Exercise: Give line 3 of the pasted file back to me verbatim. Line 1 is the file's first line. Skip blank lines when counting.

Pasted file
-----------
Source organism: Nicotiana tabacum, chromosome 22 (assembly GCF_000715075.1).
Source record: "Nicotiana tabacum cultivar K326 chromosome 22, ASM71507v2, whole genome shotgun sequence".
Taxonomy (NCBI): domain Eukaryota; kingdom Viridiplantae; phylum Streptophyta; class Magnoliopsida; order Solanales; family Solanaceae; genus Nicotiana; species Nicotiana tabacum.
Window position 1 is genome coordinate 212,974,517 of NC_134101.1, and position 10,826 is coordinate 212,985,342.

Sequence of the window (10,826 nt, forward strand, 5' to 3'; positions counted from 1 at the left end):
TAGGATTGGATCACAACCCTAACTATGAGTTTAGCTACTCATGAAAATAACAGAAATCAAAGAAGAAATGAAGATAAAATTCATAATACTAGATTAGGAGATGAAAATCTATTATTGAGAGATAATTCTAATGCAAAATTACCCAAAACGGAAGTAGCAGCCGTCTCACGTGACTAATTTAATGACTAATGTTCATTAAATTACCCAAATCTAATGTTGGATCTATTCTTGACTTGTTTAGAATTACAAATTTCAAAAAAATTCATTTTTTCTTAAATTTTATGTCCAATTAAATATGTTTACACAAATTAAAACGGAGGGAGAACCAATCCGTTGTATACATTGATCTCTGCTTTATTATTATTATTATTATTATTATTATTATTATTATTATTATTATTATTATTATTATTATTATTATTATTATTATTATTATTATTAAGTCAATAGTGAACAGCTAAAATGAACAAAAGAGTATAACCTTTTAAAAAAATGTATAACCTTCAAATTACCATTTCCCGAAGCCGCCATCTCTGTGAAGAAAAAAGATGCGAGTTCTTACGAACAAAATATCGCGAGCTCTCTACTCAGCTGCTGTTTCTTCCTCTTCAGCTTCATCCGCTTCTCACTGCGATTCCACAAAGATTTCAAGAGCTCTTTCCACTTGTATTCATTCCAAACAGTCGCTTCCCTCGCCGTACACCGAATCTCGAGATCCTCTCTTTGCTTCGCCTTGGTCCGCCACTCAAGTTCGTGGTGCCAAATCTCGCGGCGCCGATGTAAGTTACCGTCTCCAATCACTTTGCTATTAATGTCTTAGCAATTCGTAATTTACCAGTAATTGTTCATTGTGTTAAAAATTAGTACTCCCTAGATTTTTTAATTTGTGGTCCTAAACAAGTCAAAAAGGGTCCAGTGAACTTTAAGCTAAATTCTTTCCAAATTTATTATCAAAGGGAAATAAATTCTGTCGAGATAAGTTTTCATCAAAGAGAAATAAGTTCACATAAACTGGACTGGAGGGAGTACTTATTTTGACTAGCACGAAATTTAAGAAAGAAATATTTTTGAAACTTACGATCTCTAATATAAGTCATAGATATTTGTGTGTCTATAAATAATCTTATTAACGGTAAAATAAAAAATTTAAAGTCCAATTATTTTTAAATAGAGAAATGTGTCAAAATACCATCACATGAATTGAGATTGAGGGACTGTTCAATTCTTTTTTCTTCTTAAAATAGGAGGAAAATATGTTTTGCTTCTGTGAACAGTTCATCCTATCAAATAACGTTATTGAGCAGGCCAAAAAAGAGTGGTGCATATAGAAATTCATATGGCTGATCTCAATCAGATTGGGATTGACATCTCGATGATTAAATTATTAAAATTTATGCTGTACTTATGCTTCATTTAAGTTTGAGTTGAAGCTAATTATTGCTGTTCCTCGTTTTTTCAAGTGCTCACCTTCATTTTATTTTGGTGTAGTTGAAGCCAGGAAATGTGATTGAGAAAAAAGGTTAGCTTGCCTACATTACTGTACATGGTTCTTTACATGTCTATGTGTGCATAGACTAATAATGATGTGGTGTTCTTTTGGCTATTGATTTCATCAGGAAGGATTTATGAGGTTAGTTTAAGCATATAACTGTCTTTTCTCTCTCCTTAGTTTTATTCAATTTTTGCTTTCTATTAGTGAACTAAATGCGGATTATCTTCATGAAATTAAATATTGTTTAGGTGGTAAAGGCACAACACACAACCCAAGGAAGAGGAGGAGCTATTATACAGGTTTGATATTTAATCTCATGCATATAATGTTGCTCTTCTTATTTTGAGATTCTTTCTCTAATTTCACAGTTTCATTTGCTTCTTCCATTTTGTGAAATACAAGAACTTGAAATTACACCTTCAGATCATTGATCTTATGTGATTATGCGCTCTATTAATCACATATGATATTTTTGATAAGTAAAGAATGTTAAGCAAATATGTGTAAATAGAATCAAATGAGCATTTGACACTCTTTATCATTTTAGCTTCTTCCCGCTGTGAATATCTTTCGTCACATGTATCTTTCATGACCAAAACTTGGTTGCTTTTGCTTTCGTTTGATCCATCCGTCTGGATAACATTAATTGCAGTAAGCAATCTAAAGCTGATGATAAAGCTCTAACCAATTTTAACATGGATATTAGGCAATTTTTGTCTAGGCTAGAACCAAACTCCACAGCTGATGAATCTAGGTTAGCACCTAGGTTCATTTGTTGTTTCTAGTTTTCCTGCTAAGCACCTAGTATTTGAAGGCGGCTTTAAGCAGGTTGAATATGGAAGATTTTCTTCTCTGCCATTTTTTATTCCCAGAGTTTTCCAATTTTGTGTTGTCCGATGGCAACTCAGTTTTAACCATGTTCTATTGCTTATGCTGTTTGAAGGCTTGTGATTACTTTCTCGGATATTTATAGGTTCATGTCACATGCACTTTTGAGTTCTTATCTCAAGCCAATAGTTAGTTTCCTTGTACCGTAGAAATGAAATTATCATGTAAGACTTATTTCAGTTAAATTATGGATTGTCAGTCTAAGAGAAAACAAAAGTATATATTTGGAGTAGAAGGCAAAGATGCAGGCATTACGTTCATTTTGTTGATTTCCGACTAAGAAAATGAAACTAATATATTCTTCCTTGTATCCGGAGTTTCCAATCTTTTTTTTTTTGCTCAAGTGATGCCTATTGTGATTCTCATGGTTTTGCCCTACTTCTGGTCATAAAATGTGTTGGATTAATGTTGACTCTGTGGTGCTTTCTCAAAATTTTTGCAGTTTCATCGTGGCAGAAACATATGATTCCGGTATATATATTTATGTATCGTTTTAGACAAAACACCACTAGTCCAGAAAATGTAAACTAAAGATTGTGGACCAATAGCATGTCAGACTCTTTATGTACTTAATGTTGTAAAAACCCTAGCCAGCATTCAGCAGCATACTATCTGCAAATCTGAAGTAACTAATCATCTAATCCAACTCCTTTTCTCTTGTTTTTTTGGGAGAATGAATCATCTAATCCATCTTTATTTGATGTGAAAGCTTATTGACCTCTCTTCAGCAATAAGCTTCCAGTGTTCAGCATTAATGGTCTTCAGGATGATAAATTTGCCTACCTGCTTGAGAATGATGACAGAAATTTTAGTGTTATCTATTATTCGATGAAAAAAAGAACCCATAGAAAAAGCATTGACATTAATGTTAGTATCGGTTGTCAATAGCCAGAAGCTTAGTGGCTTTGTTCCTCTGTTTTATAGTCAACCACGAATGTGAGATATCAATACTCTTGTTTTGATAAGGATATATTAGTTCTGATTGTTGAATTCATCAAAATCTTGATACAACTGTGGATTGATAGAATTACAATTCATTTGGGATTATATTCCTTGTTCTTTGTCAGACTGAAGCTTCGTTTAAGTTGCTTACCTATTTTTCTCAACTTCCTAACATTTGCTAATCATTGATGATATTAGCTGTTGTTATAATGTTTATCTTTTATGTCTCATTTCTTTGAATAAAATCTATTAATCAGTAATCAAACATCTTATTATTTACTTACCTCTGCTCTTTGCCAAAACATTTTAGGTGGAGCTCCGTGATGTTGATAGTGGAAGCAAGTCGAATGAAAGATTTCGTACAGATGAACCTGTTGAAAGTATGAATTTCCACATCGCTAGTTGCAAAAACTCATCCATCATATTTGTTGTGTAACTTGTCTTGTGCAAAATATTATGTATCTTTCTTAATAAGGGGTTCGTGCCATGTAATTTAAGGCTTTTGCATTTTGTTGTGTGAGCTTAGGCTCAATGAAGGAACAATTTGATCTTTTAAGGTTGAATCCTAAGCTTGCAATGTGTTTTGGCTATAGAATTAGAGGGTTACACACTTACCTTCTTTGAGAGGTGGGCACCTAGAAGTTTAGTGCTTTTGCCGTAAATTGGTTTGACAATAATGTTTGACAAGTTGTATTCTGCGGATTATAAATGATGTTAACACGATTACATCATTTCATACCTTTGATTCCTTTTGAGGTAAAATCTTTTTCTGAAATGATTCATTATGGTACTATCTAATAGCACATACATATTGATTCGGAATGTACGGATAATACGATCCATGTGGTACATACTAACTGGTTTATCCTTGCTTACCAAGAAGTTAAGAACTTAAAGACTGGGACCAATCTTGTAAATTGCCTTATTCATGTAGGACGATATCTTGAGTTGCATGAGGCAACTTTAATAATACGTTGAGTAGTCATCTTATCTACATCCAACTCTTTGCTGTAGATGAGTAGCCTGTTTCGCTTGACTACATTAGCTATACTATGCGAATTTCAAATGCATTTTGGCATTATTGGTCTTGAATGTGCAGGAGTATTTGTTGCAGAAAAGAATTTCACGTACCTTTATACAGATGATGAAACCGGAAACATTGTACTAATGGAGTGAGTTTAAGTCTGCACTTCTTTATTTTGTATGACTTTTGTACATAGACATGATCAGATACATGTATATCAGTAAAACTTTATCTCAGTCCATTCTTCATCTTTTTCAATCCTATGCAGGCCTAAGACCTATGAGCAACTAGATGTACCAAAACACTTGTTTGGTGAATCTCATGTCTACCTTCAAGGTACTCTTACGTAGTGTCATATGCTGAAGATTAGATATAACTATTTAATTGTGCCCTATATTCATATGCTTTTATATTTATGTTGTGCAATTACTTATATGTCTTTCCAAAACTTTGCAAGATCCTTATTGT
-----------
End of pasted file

Taxonomy (NCBI): domain Eukaryota; kingdom Viridiplantae; phylum Streptophyta; class Magnoliopsida; order Solanales; family Solanaceae; genus Nicotiana; species Nicotiana tabacum.